Thanks so much, BaldLoonie. You sound like you know what you are talking about.
I heard about the York 5-year warranty, but it was questionable whether it applied to a mismatched situation. I bought a 10-year warranty, but it was Carrier, not York. Maybe I should haul the York coil/TXV down to the distributor? It is sitting in my garage. Obviously, I would like to recover some expenses if I can. That is my hope!
You asked is Carrier variable speed blower involved with this system? Nope. A 13.5 SEER is disappointing to hear. We bought a 15 SEER system, so I thought we had 15 SEER.
The contract with the original installer who installed the York coil -- this is a quoted excerpt of what the contract called for, "Furnish and install Carrier brand Performance Series heat pump system with Puron refrigerant. Condensing unit to be Carrier model 25HPA542, rated 42,000 BTU/hr (15 SEER). Enclosed coil to be Carrier model CNPVP4221." "Carrier buyer five year labor warranty and ten year parts warranty"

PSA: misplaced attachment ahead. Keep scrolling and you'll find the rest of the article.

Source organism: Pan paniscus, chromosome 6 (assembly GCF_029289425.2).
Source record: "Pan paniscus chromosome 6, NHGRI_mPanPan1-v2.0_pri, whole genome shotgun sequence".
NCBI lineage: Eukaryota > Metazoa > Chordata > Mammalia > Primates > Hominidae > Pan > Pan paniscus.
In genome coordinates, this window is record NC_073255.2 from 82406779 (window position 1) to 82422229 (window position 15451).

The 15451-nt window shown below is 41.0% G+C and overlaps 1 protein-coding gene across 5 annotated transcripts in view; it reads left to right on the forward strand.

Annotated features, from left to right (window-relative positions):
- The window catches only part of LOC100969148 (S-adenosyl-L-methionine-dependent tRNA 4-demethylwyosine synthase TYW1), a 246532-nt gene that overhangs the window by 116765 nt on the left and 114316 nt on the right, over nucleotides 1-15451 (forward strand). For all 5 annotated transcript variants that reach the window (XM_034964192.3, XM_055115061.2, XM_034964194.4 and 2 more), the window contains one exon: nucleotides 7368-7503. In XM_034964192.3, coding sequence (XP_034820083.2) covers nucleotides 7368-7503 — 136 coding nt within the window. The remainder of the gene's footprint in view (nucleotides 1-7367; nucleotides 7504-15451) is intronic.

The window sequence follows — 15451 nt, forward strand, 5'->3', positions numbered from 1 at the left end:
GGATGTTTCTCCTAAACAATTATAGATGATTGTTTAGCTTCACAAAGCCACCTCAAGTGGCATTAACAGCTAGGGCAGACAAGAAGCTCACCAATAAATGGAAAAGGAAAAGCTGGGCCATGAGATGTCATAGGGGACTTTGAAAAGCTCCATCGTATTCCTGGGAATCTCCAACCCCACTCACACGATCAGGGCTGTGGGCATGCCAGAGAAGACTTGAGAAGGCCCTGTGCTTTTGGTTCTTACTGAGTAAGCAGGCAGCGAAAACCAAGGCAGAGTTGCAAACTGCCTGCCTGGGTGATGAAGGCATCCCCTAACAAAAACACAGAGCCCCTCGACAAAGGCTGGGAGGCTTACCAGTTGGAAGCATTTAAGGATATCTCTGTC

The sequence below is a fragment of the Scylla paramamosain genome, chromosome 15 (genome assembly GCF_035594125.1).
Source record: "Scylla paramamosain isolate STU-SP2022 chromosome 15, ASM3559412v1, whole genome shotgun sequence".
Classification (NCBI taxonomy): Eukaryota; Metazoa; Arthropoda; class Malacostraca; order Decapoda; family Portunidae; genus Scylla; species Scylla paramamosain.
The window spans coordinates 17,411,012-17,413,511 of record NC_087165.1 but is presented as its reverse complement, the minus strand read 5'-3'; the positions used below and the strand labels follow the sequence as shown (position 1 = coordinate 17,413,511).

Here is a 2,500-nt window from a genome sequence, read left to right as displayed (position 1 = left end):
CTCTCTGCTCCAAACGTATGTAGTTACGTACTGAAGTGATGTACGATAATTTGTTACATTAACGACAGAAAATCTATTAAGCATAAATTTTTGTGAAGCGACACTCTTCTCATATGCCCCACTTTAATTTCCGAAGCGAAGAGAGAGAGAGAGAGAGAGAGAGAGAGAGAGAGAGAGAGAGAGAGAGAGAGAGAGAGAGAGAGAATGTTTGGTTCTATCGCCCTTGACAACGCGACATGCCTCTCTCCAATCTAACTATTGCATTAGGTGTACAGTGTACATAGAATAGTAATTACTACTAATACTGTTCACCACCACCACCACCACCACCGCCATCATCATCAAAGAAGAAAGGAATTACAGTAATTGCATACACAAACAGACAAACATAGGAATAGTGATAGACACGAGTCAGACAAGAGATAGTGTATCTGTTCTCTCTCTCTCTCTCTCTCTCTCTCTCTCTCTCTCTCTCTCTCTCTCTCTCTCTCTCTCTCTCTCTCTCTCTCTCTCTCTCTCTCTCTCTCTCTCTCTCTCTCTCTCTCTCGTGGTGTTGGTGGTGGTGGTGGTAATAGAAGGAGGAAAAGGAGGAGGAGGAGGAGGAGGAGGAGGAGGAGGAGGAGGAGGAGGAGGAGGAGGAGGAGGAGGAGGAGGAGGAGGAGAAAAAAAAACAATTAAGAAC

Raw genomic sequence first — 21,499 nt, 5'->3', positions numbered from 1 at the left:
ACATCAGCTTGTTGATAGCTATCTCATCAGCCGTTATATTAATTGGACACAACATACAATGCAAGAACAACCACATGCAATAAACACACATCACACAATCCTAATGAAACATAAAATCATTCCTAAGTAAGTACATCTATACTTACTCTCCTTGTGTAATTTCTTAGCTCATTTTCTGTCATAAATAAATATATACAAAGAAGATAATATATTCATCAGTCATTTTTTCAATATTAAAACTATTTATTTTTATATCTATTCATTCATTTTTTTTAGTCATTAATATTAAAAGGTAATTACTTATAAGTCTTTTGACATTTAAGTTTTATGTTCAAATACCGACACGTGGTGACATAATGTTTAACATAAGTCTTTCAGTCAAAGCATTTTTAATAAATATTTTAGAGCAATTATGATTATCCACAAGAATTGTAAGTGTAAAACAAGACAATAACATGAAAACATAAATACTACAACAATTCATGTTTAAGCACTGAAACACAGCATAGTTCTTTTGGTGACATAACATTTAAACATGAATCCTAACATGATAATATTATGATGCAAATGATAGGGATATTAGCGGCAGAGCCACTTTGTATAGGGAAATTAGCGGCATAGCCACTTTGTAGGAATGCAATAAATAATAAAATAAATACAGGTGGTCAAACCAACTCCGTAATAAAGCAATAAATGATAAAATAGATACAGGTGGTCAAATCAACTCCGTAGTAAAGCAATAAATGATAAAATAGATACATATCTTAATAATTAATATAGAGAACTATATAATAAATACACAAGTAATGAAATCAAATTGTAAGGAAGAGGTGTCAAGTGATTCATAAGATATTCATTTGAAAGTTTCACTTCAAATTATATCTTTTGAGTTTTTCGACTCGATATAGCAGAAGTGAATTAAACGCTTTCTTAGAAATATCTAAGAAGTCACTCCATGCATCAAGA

There is nothing about York in the contract or anywhere else. The original installer has made it clear that it is not his problem; he told us to call Carrier until we told him that it was a York part he installed that broke.
I tried to do an AHRI match and did not succeed. There seems to be a knack to using the AHRI.
You say, the York coil should not have been put on the Carrier product. It lowered capacity and efficiency. It wasn't the culprit to the dampness problem. I got that right?
You have given me good information. Much appreciated.